Mind Mapping with P3

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Every Tuesday morning this term I’ve had a lovely time working with all 12 Primary 3s in a small school.

One child has significant dyslexic difficulties and we felt he would benefit from Mind Mapping as a tool to express his ideas, circumventing the barrier of print. It seemed daft to teach him alone so the whole class experienced the programme.

The Curriculum for Excellence outcomes around the class theme of Rivers were:

Organising and using information

  • I can select ideas and relevant information + organise these in a logical sequence LIT 1-26a

Creating Texts

  • I can convey information and share my opinions in different ways. LIT 1-28a/ LIT 1-29a

I had shown them the various components of the Mind Mapping software, Kidspiration: Open, Main Idea and sub-topics, Library (of pictures), Link Symbols, SuperGrouper – setting a background picture, Symbol Maker, changing font style and colour and changing the background colour. They spent several sessions playing, inventing fantastic fish, grouping various creatures that live on or by rivers in order to get to know what the software could do, etc. Some taught others how to import pictures from the internet.

They also explored WordTalk: installing, adding Heather’s Scottish voice, again altering the font and colours, listening to separate words, sentences and paragraphs, using the speaking spell check and synonym finder. I also showed them several MS Word shortcuts using the ‘Ctrl’ key.

They spent the final session mapping information from an article (The River’s Story ) on to Kidspiration. Identifying key concepts is a most difficult task but all these children managed it superbly well.

They then copied and pasted those key words and phrases into a mind map.

It was thrilling to see how successfully they manoeuvred between the 2 documents; how well they co-operated with each other in deciding which words and phrases were most important and how easily they manipulated the software to which they had only recently been introduced.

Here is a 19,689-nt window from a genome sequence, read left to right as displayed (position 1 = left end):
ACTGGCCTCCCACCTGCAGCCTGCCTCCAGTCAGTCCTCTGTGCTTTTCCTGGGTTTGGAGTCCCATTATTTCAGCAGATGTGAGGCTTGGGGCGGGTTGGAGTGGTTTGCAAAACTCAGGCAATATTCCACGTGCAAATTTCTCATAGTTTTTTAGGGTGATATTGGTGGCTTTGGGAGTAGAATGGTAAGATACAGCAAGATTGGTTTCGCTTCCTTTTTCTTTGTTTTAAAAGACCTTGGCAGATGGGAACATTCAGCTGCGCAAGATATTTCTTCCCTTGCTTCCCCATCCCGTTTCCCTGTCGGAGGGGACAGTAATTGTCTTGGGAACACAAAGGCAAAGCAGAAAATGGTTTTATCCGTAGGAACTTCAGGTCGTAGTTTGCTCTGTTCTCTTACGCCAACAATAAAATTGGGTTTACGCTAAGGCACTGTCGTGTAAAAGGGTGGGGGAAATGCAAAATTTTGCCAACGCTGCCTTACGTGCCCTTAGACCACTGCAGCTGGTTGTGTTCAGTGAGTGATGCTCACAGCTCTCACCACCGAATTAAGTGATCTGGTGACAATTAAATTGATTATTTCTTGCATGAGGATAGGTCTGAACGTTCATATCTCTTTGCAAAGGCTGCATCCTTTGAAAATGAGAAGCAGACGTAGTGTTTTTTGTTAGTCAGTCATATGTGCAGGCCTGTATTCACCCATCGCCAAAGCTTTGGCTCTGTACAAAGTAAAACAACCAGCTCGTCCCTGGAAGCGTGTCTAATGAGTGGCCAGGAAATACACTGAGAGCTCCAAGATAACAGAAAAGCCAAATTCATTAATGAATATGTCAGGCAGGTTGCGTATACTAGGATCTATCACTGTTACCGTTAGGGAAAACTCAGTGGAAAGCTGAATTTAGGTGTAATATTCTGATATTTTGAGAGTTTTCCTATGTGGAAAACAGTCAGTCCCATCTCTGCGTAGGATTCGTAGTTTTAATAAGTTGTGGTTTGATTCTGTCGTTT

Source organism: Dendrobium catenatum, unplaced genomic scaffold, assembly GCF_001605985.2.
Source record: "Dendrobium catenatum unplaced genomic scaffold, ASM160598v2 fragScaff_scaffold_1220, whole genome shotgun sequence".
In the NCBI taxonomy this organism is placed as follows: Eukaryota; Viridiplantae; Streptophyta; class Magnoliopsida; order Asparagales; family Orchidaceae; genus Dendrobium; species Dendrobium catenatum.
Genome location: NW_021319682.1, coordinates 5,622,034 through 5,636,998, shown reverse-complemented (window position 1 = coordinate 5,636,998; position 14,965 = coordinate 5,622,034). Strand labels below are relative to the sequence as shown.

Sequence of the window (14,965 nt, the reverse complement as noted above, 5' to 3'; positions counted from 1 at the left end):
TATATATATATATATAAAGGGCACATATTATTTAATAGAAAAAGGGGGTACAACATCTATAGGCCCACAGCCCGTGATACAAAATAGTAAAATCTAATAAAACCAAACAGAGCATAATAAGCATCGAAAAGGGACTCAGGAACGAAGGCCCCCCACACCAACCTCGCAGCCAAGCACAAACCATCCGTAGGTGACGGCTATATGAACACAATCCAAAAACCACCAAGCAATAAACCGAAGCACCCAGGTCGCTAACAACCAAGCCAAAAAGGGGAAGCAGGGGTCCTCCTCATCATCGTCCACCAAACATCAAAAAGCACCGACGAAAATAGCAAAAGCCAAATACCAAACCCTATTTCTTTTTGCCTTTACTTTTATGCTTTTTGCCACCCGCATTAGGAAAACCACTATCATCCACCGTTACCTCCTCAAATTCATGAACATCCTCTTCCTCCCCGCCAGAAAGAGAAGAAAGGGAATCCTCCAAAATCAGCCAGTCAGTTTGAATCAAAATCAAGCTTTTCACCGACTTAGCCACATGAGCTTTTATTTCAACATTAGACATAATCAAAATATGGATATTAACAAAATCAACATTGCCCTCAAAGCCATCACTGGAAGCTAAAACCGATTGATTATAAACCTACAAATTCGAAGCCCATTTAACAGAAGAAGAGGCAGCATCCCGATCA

But the greatest pleasure for me was this:

Makes it all worthwhile! (and they loved my shoes!!)

Mind Mapping in an early years setting

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I have been working with a class of P2’s on developing Mind Mapping skills. Many of these children have a relatively impoverished linguistic background which means that they find it hard to attune to formal school language.

A Mind Map is most useful when it encapsulates the thoughts and ideas of an individual. Whether another person can read or interpret it is less important than that the creator has ownership, has designed her own web and made her own connections.

In order to achieve this effectively the creator must distil her thoughts into as few words or images as possible. Many children and young people find this process excruciatingly difficult. Note making requires deep understanding of the topic and a sophisticated ability to summarise and refine.

My first action with a group of such inexperienced thinkers is to get them to make connections. This took some time. At first they were tempted just to draw the same object again. Once I had publicly approved a couple of more divergent examples of thinking most of the class began to make their own less conventional connections.

I presented them with a series of pictures (borrowed from Eva Hoffman’s book, ‘Introducing Children to Mind Mapping’) and asked them to draw what came to mind.

Here are some of the ideas:

And some more:

I particularly enjoyed the dramatic POP of the balloon and the ‘cute baby’ inspired by the monkey. The big ears of the listener to the ‘noisy’ guitar are also enchanting. The monkey on a swing, the ladybird inspired by the butterfly and the connection between butterflies and balloons are good examples of thinking beyond the obvious.

Inspired by the exhortation to ‘think big’ some children began to draw elaborate pictures of rock concerts for the guitar but sadly ran out of time before they could be completed.

Tomorrow we move on to make a ‘cloud chain’ from an initial idea (a teddy bear, then the sun).

We can then progress to using the Kidspiration software to create Mind Maps that don’t depend on drawing skill or pencil control.

It’s good fun!